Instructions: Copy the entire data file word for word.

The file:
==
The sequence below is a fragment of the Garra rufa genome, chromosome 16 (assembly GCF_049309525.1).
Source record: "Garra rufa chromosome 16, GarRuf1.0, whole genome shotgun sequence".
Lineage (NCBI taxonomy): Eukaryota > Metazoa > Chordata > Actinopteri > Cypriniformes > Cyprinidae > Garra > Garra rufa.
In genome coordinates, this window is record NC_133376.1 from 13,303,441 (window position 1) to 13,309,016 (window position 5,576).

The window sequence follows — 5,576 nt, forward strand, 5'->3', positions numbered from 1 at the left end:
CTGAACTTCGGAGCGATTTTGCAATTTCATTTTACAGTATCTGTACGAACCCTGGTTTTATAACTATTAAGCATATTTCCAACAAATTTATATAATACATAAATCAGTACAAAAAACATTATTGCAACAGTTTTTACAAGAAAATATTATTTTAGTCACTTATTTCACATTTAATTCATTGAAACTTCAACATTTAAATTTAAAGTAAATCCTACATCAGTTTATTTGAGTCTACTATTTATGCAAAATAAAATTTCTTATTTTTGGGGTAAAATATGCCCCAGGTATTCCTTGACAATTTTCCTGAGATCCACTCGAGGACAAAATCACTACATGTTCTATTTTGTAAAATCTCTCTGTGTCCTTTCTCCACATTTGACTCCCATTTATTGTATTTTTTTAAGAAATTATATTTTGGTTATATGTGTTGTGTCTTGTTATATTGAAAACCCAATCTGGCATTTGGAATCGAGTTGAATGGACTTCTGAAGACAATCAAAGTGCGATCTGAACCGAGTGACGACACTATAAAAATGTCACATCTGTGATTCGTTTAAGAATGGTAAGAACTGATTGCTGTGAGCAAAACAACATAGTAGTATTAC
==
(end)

The sequence below is a fragment of the Garra rufa genome, chromosome 16 (assembly GCF_049309525.1).
Source record: "Garra rufa chromosome 16, GarRuf1.0, whole genome shotgun sequence".
Lineage (NCBI taxonomy): Eukaryota > Metazoa > Chordata > Actinopteri > Cypriniformes > Cyprinidae > Garra > Garra rufa.
In genome coordinates, this window is record NC_133376.1 from 13,303,441 (window position 1) to 13,309,016 (window position 5,576).

The window sequence follows — 5,576 nt, forward strand, 5'->3', positions numbered from 1 at the left end:
CTGAACTTCGGAGCGATTTTGCAATTTCATTTTACAGTATCTGTACGAACCCTGGTTTTATAACTATTAAGCATATTTCCAACAAATTTATATAATACATAAATCAGTACAAAAAACATTATTGCAACAGTTTTTACAAGAAAATATTATTTTAGTCACTTATTTCACATTTAATTCATTGAAACTTCAACATTTAAATTTAAAGTAAATCCTACATCAGTTTATTTGAGTCTACTATTTATGCAAAATAAAATTTCTTATTTTTGGGGTAAAATATGCCCCAGGTATTCCTTGACAATTTTCCTGAGATCCACTCGAGGACAAAATCACTACATGTTCTATTTTGTAAAATCTCTCTGTGTCCTTTCTCCACATTTGACTCCCATTTATTGTATTTTTTTAAGAAATTATATTTTGGTTATATGTGTTGTGTCTTGTTATATTGAAAACCCAATCTGGCATTTGGAATCGAGTTGAATGGACTTCTGAAGACAATCAAAGTGCGATCTGAACCGAGTGACGACACTATAAAAATGTCACATCTGTGATTCGTTTAAGAATGGTAAGAACTGATTGCTGTGAGCAAAACAACATAGTAGTATTAC